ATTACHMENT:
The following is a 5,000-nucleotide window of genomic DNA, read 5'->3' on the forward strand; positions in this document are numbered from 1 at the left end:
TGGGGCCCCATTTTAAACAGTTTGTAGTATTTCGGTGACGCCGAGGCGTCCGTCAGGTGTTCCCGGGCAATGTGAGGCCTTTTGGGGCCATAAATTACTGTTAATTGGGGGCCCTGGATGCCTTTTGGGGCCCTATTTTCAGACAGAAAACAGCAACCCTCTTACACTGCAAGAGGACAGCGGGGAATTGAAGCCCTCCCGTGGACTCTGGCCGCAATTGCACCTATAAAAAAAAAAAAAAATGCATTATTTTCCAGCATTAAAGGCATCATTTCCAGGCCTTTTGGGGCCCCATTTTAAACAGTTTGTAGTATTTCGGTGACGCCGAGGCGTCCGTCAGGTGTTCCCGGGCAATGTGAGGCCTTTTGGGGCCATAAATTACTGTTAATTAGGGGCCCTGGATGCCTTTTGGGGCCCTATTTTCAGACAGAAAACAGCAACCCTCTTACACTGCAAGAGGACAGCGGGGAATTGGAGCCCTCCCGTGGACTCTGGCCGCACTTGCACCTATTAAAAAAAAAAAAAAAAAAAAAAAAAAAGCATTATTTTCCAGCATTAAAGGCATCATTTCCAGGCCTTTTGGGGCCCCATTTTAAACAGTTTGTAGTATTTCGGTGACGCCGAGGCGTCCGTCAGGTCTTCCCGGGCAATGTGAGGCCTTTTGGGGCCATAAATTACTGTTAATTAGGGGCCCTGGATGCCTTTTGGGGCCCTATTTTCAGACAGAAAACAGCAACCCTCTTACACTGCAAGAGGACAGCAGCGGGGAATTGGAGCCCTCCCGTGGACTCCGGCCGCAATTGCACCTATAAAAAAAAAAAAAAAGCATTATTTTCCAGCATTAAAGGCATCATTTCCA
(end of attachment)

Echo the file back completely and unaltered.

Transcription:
The following is a 5,000-nucleotide window of genomic DNA, read 5'->3' on the forward strand; positions in this document are numbered from 1 at the left end:
TGGGGCCCCATTTTAAACAGTTTGTAGTATTTCGGTGACGCCGAGGCGTCCGTCAGGTGTTCCCGGGCAATGTGAGGCCTTTTGGGGCCATAAATTACTGTTAATTGGGGGCCCTGGATGCCTTTTGGGGCCCTATTTTCAGACAGAAAACAGCAACCCTCTTACACTGCAAGAGGACAGCGGGGAATTGAAGCCCTCCCGTGGACTCTGGCCGCAATTGCACCTATAAAAAAAAAAAAAAATGCATTATTTTCCAGCATTAAAGGCATCATTTCCAGGCCTTTTGGGGCCCCATTTTAAACAGTTTGTAGTATTTCGGTGACGCCGAGGCGTCCGTCAGGTGTTCCCGGGCAATGTGAGGCCTTTTGGGGCCATAAATTACTGTTAATTAGGGGCCCTGGATGCCTTTTGGGGCCCTATTTTCAGACAGAAAACAGCAACCCTCTTACACTGCAAGAGGACAGCGGGGAATTGGAGCCCTCCCGTGGACTCTGGCCGCACTTGCACCTATTAAAAAAAAAAAAAAAAAAAAAAAAAAAGCATTATTTTCCAGCATTAAAGGCATCATTTCCAGGCCTTTTGGGGCCCCATTTTAAACAGTTTGTAGTATTTCGGTGACGCCGAGGCGTCCGTCAGGTCTTCCCGGGCAATGTGAGGCCTTTTGGGGCCATAAATTACTGTTAATTAGGGGCCCTGGATGCCTTTTGGGGCCCTATTTTCAGACAGAAAACAGCAACCCTCTTACACTGCAAGAGGACAGCAGCGGGGAATTGGAGCCCTCCCGTGGACTCCGGCCGCAATTGCACCTATAAAAAAAAAAAAAAAGCATTATTTTCCAGCATTAAAGGCATCATTTCCA